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MAX POWER question from Dynamics

  1. Aug 19, 2007 #1
    1. The problem statement, all variables and given/known data

    A loaded truck weighs 16*10^3 lb and accelerates uniformly on a level road from 15ft/s to 30 ft/s during 4 s. If the frictional resistance is 325 lb determine the max power delivered to the wheels.

    2. Relevant equations
    I already know the answer, its 119 HP but I dont know how to get to it.

    P= F*V = CHANGE WORK/CHANGE IN TIME

    since there is no angle here, and the only force is the friction, I found the acceleration using the speed as funtion of time eq, I got A=3.75, they say accelerates uniformly so I assume that means constant acceleration.
    Using the speed as a function of position equation I found the change in X to be 90 ft.

    i know that KEintial+work due to friction=KE final
    So Work = FF*distance, so 325*90, divided by 4 seconds to get power. Then divided by 550 to get to HP.

    HELP, Im messing up somewhere, probably with the weight of the truck.:b:yuck:
     
  2. jcsd
  3. Aug 19, 2007 #2

    mgb_phys

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    There are two 'forces' the one accelerating the truck and overcoming friction.
    F(total) = m a + friction.

    Since the friction and accelaration is constant, this force is constant over the distance so you can get the total energy and so power.
    How you work it out in those bizarre units is beyond me!
     
    Last edited: Aug 19, 2007
  4. Aug 19, 2007 #3
    thanks for the reply. But your going to have to spell it out for me as I have tried everything known to man.
    what does the total energy have to do with it?
    I know the mass, times the acceleration found through kinematics, and the fictional force is 375, add it all together to get the total force, then times distance, 90' to get the change in work.
    Is that the change in work?
    then divide by 4 seconds to get power=change work/change in time, then divide by 550 to convert to HP from ftlb/s.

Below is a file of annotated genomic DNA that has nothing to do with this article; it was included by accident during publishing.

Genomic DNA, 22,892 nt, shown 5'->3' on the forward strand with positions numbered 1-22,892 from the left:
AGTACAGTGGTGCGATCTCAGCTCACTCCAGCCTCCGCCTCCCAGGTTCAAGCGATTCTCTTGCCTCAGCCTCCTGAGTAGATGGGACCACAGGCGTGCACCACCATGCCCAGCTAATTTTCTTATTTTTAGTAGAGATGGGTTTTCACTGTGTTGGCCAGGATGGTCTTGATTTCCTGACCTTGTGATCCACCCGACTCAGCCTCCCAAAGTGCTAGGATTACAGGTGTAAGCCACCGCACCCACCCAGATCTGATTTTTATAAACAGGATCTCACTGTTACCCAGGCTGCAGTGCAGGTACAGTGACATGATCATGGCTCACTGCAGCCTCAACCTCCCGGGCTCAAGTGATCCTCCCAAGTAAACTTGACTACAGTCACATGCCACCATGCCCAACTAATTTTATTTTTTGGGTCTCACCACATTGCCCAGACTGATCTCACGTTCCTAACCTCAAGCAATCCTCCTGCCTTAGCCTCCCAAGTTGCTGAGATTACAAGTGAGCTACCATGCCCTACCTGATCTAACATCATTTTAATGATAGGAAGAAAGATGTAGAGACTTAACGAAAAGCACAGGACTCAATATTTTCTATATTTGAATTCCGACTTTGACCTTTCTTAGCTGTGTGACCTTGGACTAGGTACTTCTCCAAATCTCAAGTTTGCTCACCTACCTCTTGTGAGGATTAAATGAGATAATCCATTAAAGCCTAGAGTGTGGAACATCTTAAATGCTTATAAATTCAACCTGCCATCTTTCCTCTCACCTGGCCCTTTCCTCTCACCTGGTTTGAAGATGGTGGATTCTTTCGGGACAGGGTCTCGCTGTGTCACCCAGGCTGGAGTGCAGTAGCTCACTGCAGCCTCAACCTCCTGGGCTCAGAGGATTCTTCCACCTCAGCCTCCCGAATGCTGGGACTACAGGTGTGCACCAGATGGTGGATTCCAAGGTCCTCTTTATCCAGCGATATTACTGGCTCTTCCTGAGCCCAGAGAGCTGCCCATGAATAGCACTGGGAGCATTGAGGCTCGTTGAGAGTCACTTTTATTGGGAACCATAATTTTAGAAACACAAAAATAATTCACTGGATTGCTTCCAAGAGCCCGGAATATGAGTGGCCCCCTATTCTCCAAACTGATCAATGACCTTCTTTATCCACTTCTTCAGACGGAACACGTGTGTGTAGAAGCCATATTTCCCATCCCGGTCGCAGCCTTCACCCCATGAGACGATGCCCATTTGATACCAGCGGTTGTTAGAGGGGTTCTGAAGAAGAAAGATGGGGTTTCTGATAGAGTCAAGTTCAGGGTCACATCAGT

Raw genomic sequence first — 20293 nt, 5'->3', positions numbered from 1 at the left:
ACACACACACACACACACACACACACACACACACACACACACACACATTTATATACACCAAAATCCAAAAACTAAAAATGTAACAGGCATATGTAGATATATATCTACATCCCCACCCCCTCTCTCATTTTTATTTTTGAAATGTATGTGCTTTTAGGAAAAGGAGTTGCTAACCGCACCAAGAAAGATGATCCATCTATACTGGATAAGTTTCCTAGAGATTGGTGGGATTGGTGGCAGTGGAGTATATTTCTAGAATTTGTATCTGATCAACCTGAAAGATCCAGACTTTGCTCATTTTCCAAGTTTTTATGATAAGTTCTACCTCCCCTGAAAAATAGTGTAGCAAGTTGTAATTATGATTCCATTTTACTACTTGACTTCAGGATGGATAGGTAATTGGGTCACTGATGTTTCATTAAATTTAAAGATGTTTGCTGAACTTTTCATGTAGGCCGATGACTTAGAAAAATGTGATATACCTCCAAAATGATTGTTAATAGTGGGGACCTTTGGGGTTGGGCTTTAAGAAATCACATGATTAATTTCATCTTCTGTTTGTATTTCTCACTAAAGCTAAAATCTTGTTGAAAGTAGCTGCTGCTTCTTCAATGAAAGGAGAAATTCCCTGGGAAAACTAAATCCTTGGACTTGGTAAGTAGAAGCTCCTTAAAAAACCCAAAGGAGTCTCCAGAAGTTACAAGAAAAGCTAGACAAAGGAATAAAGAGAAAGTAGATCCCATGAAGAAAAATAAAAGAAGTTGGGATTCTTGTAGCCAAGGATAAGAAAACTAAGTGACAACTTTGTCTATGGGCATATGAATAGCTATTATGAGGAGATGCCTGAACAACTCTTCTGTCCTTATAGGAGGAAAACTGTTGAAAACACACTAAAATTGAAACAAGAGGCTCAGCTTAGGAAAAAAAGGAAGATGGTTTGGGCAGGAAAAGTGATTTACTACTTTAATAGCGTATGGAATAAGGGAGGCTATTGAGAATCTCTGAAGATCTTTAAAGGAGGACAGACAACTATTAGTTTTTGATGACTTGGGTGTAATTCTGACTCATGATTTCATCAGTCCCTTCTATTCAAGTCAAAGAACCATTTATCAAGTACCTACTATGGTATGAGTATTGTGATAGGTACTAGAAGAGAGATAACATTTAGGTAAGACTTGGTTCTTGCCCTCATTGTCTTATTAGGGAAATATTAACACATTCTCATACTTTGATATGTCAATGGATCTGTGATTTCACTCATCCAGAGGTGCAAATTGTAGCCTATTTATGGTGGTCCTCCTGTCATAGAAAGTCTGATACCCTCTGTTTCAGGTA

5. Aug 19, 2007 #4

    mgb_phys

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    Sounds right,
    total force is (mass * acceleration) + friction.
    then, Energy is force * distance.
    finaly, Power is energy / time.
     
  6. Aug 19, 2007 #5
    Yes, well, its not working.
     
  7. Aug 19, 2007 #6

    mgb_phys

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    I get 89.5 HP ( after converting everything to metric) as the average power.
     
  8. Aug 19, 2007 #7
    me too. Im wondering if the Pmax eq is different, I remember from physics it being slightly different but I cant find a difference.. I have the answer already, it should be 119 HP.
     
  9. Aug 19, 2007 #8

    mgb_phys

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    Sorry my mistake - that's average power.
    But constant acceleration doesn't take constant power, since ke = 1/2 m v^2 as you go faster it takes more power to keep the same rate of acceleration. So the max power is at the final speed.
    I get roughly 120 hp ( working in metric and converting )
    Have you done calculus yet? if not you can work it out by considering what happens in 0.1 foot at the max speed.
     
    Last edited: Aug 20, 2007
  10. Aug 19, 2007 #9
    yes, i redid everything as maximum speed and got 118.8.
    i found the power dissapated= 325*30m/s divded by 550 to convert and got 17.7 HP. Then I found the max energy using the max velocity as 1/2mv^2, converted it to power- 101.6 HP, added both since the power dissipated will need to be included as the intial output power and got 118.8
     
  11. Aug 19, 2007 #10
    thank you also.
     
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